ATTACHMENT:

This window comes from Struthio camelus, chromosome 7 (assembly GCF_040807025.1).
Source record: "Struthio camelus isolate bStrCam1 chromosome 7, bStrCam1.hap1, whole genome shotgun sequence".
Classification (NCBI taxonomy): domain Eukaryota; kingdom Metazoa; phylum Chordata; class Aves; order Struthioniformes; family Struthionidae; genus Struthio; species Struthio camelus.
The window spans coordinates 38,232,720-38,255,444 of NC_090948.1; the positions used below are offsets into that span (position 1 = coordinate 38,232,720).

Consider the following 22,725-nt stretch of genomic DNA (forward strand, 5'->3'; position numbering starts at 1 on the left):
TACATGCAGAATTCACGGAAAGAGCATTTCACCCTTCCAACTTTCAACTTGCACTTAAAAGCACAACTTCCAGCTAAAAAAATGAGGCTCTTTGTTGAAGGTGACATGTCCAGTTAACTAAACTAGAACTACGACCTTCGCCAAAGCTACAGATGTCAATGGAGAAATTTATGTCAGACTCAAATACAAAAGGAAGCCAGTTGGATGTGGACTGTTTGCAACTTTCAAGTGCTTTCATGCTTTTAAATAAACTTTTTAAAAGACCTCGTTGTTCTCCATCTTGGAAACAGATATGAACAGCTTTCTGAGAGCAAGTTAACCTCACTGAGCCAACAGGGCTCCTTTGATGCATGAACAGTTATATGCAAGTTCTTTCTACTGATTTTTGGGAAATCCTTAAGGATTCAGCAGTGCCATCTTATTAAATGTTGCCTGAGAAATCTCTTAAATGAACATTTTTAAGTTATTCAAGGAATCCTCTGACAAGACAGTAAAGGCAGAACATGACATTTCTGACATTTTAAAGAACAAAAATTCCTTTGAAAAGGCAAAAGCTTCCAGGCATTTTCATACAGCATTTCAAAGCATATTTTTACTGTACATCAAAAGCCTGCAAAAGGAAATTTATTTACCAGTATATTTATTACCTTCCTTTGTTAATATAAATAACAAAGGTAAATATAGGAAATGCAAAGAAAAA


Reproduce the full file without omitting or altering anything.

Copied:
This window comes from Struthio camelus, chromosome 7 (assembly GCF_040807025.1).
Source record: "Struthio camelus isolate bStrCam1 chromosome 7, bStrCam1.hap1, whole genome shotgun sequence".
Classification (NCBI taxonomy): domain Eukaryota; kingdom Metazoa; phylum Chordata; class Aves; order Struthioniformes; family Struthionidae; genus Struthio; species Struthio camelus.
The window spans coordinates 38,232,720-38,255,444 of NC_090948.1; the positions used below are offsets into that span (position 1 = coordinate 38,232,720).

Consider the following 22,725-nt stretch of genomic DNA (forward strand, 5'->3'; position numbering starts at 1 on the left):
TACATGCAGAATTCACGGAAAGAGCATTTCACCCTTCCAACTTTCAACTTGCACTTAAAAGCACAACTTCCAGCTAAAAAAATGAGGCTCTTTGTTGAAGGTGACATGTCCAGTTAACTAAACTAGAACTACGACCTTCGCCAAAGCTACAGATGTCAATGGAGAAATTTATGTCAGACTCAAATACAAAAGGAAGCCAGTTGGATGTGGACTGTTTGCAACTTTCAAGTGCTTTCATGCTTTTAAATAAACTTTTTAAAAGACCTCGTTGTTCTCCATCTTGGAAACAGATATGAACAGCTTTCTGAGAGCAAGTTAACCTCACTGAGCCAACAGGGCTCCTTTGATGCATGAACAGTTATATGCAAGTTCTTTCTACTGATTTTTGGGAAATCCTTAAGGATTCAGCAGTGCCATCTTATTAAATGTTGCCTGAGAAATCTCTTAAATGAACATTTTTAAGTTATTCAAGGAATCCTCTGACAAGACAGTAAAGGCAGAACATGACATTTCTGACATTTTAAAGAACAAAAATTCCTTTGAAAAGGCAAAAGCTTCCAGGCATTTTCATACAGCATTTCAAAGCATATTTTTACTGTACATCAAAAGCCTGCAAAAGGAAATTTATTTACCAGTATATTTATTACCTTCCTTTGTTAATATAAATAACAAAGGTAAATATAGGAAATGCAAAGAAAAA